British Columbia·Reconcile This

'I felt like I was betraying my own': Indigenous social workers open up about challenges

Indigenous social workers speak out about the challenges of working in a small community where everyone knows every one.

More Indigenous staff needed, but the work may be more difficult

Indigenous people employed in the child welfare system say working within a small community can be tough when it comes to making difficult decisions, like removing a child. (Peter Scobie/CBC)

The CBC series Unbroken, which aired on CBC Radio One and CBC News Vancouver April 8-11, shed light on the high rates of Indigenous infants apprehended by child welfare authorities in B.C.

It also looked at the cultural bias that some parents accused social workers of holding.

Since then, a number of current and former Indigenous social workers have told CBC News more Indigenous people are needed in child welfare to help facilitate an understanding of residential-school-induced trauma that some parents may have. 

But some say there are additional challenges to being an Indigenous social worker.

"A lot of clients didn't understand that this is a job I had to do, and I'm bound by an act and by legislation — there are times where I absolutely did not agree," said one Indigenous social worker the CBC is not naming, as she fears for her safety.

"I felt like I was betraying my own," she added. 

The social worker, who currently works for the Vancouver Aboriginal Children and Family Services Society, said she was targeted by parents whose children she had to remove and put into foster care.

Because the Indigenous community in East Vancouver is so small, she would often see the parents at First Nations events and meetings within the area.

After a while she stopped going to give them space.

But then she started to see her picture and address posted on social media, along with insults related to the children she removed. 

"If I were in that place, I would probably be that angry as well, but it was just so difficult when I saw my pictures being shared on Facebook and the words that were being tied to me," she said.

She was called a "colonial oppressor" and her pictures, as well as her address, were posted online. She had to move her family to a new home and told her children not to tell anyone who their mother was.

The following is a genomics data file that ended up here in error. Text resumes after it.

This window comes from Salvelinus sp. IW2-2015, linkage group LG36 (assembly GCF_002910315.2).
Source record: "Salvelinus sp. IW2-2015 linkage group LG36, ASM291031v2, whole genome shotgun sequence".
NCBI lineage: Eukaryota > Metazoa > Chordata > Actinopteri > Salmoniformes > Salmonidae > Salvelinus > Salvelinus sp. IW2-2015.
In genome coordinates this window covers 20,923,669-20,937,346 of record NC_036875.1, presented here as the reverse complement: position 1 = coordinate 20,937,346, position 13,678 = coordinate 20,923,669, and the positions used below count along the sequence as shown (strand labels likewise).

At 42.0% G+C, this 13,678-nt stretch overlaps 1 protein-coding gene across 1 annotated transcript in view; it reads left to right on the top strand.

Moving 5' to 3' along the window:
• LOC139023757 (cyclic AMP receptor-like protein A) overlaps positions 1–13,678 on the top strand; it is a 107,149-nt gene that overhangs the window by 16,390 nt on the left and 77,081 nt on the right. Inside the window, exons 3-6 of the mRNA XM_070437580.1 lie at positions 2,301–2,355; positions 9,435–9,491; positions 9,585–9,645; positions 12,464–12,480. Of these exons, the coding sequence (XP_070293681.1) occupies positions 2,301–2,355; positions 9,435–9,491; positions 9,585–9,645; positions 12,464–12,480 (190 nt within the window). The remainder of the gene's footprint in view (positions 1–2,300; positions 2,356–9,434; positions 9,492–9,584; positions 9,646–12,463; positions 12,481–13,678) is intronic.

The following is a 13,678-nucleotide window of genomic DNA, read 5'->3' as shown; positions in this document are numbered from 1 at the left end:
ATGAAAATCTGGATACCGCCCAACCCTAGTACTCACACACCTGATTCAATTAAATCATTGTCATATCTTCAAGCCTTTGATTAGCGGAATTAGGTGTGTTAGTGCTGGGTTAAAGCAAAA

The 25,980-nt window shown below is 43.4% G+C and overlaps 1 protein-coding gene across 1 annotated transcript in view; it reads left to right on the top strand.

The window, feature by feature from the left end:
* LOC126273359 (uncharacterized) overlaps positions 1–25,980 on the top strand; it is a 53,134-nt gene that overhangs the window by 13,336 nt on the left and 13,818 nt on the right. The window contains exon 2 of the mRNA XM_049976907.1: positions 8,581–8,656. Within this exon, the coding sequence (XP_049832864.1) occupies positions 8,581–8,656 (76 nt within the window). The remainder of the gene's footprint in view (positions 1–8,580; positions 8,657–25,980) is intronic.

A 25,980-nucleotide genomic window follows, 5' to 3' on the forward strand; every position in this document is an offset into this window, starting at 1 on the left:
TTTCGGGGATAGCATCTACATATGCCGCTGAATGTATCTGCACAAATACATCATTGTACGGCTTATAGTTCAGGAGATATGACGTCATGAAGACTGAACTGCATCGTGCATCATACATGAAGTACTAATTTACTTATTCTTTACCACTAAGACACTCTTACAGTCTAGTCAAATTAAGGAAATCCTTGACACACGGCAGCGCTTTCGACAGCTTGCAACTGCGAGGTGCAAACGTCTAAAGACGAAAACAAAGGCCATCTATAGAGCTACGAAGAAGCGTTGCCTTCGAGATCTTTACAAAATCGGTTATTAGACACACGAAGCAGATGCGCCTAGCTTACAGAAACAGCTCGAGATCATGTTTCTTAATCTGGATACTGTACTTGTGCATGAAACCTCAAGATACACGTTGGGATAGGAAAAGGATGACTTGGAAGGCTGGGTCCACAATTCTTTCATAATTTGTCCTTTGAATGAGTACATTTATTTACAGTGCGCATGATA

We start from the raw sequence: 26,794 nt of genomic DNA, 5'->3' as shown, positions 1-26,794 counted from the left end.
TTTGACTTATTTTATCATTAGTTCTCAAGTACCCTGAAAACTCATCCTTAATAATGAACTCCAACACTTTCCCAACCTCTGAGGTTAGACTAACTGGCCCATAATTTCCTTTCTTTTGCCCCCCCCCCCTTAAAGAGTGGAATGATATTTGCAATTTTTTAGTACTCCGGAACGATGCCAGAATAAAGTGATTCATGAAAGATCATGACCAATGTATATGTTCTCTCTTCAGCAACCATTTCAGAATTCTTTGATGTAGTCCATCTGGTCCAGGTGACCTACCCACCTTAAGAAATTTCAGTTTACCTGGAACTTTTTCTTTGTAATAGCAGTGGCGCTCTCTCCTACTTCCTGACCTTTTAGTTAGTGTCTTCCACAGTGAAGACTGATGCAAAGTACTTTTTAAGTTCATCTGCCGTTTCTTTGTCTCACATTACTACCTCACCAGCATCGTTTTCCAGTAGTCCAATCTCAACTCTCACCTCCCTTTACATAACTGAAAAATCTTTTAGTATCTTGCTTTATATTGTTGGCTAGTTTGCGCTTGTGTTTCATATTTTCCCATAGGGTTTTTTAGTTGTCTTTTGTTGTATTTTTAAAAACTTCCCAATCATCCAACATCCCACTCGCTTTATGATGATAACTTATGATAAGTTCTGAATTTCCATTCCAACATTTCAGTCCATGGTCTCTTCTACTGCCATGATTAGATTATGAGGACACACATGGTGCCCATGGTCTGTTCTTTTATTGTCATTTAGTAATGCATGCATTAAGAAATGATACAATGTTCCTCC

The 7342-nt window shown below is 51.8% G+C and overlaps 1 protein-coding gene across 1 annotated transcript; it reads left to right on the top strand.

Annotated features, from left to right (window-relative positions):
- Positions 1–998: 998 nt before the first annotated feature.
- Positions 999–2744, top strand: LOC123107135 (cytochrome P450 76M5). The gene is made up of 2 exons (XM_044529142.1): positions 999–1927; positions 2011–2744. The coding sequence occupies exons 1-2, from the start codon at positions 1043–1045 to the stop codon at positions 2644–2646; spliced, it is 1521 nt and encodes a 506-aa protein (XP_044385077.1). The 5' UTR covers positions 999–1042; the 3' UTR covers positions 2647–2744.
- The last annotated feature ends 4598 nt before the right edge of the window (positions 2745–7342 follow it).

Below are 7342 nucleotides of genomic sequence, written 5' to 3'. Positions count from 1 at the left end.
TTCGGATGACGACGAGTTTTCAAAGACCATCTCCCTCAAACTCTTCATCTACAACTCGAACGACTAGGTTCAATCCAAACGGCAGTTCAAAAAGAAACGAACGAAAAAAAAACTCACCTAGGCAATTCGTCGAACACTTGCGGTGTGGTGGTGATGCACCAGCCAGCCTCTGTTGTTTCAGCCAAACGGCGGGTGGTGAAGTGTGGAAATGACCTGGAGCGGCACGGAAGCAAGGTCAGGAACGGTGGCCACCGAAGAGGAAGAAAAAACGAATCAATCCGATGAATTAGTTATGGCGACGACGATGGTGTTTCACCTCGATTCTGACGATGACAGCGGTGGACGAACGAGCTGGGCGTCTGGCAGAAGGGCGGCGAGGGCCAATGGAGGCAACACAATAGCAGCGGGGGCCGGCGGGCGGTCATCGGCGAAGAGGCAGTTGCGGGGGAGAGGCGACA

"It's really disheartening, because I went into this wanting to help families and wanting to help families heal," she said.

Indigenous social workers needed

Terena Hunt is a Kwakwaka'wakw woman who worked with the Vancouver Aboriginal Children and Family Services Society for three years and Ayas Men Men Child and Family Services for the Squamish Nation for two years.

She thinks more Indigenous social workers are needed in the child welfare system in B.C.

"They are necessary, as living knowledge of the Indigenous journey, to assisting families with their own journeys," Hunt said, pointing out that Indigenous social workers can often relate or understand the trauma that some Indigenous parents have been through. 

Terena Hunt is Kwakwaka'wakw and worked for Indigenous child welfare services: the Aboriginal Child and Family Services Society and Ayas Men Men Child and Family Services for five years before she decided to move on. (Terena Hunt)

According to a 2018 work environment survey from the Ministry of Children and Family Development, 6.2 per cent of employees (which included delegated Aboriginal agencies) identified as Indigenous. A representative at the ministry said the statistics may not give an accurate picture since employees must self-declare and not everyone may want to disclose.

The ministry also has an Indigenous recruitment and retention plan and recently added a manager of Indigenous culture and reconciliation position to the human resources team to support it.

'Red Washing'

But Hunt says Indigenous social workers, especially those that are traditional or cultural, face an added pressure of working within a system that was created with what she calls "colonialist views and practices."

She says Aboriginal child welfare agencies are often run the same way as non-Indigenous organizations but with the window dressing of Indigenous culture.

"A red-washing of such a harmful system is in direct opposition to the cultural values and practices of Indigenous people," Hunt said.

She believes that there are still remnants today of the child welfare policies such as those that led to the Sixties Scoop.

As for the social worker who was targeted by parents, she often questions her career choice but says remembering the families that she has helped keep together is what keeps her going.

 "I am meant to be here. I get it, but there's still that really hard emotional piece to it," she said, adding that new child welfare legislation in B.C., aimed at giving Indigenous communities more of a say in apprehensions, will help keep more Indigenous families together.